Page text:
Do you know how to stay safe if you lose heat during extreme cold?

Click to play video: 'Ontarians experience 1st seasonal cold snap'
Ontarians experience 1st seasonal cold snap
Parts of Ontario are experiencing the first cold snap of this winter season. Jaden Lee-Lincoln reports on what that means for residents, schools and outdoor workers – Jan 15, 2024

Extreme cold has swept across Canada, bringing heavy snowfall and strong winds and breaking temperature records in Alberta, British Columbia, Saskatchewan and the Northwest Territories.

Those temperatures, the Red Cross warns, can bring frostbite and hypothermia — even death.

“As Canadians, no matter where we are, whether it’s Winnipeg or up north or Victoria, we all experience some level of winter,” said Jason Small, Canadian Red Cross spokesperson.

“And we need to be prepared for that.”

Click to play video: 'Alberta government looks to avoid more electrical grid alerts'
Alberta government looks to avoid more electrical grid alerts

The advice comes as Alberta has issued multiple alerts to the public over the last three days to immediately conserve electricity as its provincial power grid strains to keep up with demands amid the frigid temperatures.

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Parts of B.C. and southern Ontario are also facing deep freezes.

Searches for terms like “extreme cold” have spiked on Google among Canadian users and are projected to keep climbing. And while Alberta has averted the need for rollout blackouts, the temperatures in many parts of the country are deep in the negative double digits, raising questions about what could be done in the event of a loss of heat and power amid a brutal stretch of winter.

Click to play video: 'How to keep your vehicle running, home protected during Alberta’s dangerous cold snap'
How to keep your vehicle running, home protected during Alberta’s dangerous cold snap

The most important step, Small told Global News, is to be prepared and have an emergency plan in place in case, for example, the power goes out for more than a day.

In that case, Small said, having supplies of water, non-perishable food items, and a crank- or battery-operated flashlight and radio are key, along with spare eyeglasses and medicine.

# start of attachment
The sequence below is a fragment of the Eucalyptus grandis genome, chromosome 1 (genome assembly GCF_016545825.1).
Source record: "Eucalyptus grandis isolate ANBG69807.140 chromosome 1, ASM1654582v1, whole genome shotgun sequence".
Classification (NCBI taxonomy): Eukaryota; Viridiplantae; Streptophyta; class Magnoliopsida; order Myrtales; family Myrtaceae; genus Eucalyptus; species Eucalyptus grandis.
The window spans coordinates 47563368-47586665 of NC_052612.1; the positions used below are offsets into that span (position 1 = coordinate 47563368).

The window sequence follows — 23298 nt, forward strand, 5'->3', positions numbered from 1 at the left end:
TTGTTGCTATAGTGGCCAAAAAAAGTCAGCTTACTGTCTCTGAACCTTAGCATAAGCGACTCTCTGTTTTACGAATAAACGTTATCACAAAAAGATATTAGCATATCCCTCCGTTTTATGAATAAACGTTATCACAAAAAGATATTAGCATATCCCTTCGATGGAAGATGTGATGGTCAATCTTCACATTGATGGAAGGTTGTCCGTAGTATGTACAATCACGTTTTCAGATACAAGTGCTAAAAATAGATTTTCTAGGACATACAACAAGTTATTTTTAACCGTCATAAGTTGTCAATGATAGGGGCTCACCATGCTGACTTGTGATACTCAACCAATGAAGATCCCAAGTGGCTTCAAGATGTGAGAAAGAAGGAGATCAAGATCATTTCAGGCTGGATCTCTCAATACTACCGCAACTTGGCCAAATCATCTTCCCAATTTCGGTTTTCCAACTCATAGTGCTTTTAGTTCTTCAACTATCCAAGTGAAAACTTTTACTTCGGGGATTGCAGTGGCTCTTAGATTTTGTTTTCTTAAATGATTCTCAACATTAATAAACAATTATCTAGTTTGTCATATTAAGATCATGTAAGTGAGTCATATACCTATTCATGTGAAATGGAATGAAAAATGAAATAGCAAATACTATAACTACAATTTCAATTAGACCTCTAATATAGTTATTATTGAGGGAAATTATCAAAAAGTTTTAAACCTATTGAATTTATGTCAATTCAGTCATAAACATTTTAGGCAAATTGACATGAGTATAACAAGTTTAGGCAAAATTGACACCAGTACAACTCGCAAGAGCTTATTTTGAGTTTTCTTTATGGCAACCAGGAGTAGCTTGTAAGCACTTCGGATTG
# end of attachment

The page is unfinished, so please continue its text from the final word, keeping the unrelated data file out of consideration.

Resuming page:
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He recommended having another kit in your car, along with extra blankets and clothing, road flares, sand or salt or kitty litter to help tires gain traction and a shovel.

Small, speaking from Winnipeg (which was around -20 C on Monday), said anyone going out in the weather needed to ask themselves an important question ahead of doing so – whether they really needed to.

“If you don’t have to drive, then don’t. It’s not worth the risks,” he said.

Finding shelter, if possible, is also crucial if caught outdoors or on the roads. Making sure to keep moving can help maintain body heat, according to Health Canada’s extreme cold advice page.

Having a non-electric standby stove or heater available in a place they can be safely used can be valuable, with adequate venting, federal emergency preparedness guidelines say.

Backup generators can also help, but it’s important to be aware of how to use them safely — and never bring a barbecue or other kind of gas-powered appliance indoors because of the risk of carbon monoxide poisoning.

Click to play video: 'Calgary fire reminding citizens about the dangers of carbon monoxide as cold settles in'
Calgary fire reminding citizens about the dangers of carbon monoxide as cold settles in

“If we get into these extreme calls like they’re seeing out West right now, then we just need to sit back and say, ‘Do I need to go outside right now?’” Cameron Dubé, outdoor adventure program co-ordinator at Algonquin College in Pembroke, Ont., told Global News.

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If you need to be out in the cold, he also said you need to plan ahead.

And he urged everyone to dress warmly and in layers.

The less active you are, he told Global News, the more layers and puffier the jacket you’ll need.

He said being well hydrated and well fed will have a “huge impact” on whether you can stay warm when cold – with less water and food meaning your body is less likely to be able to adapt.

He said the type of food also matters, explaining that calories from sugar are good for instant energy but “in the long run, we want to be looking at those those thicker calories, right? Nuts and seeds and carbohydrates.”

If you can’t stay home and the long johns, fleece, coats, hats and scarves fail, you can face hypothermia or frostbite.

The former, according to the Red Cross, is marked by shivering and numbness when mild and confusion and slowed breathing when severe.

Frostbite occurs when skin freezes. Early symptoms include skin that is paler than usual with a white, waxy appearance.

Both said anyone aware of someone suffering from either should contact emergency services, and it’s important to help warm the person (but not to rub frostbitten skin).

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— with a file from Saba Aziz

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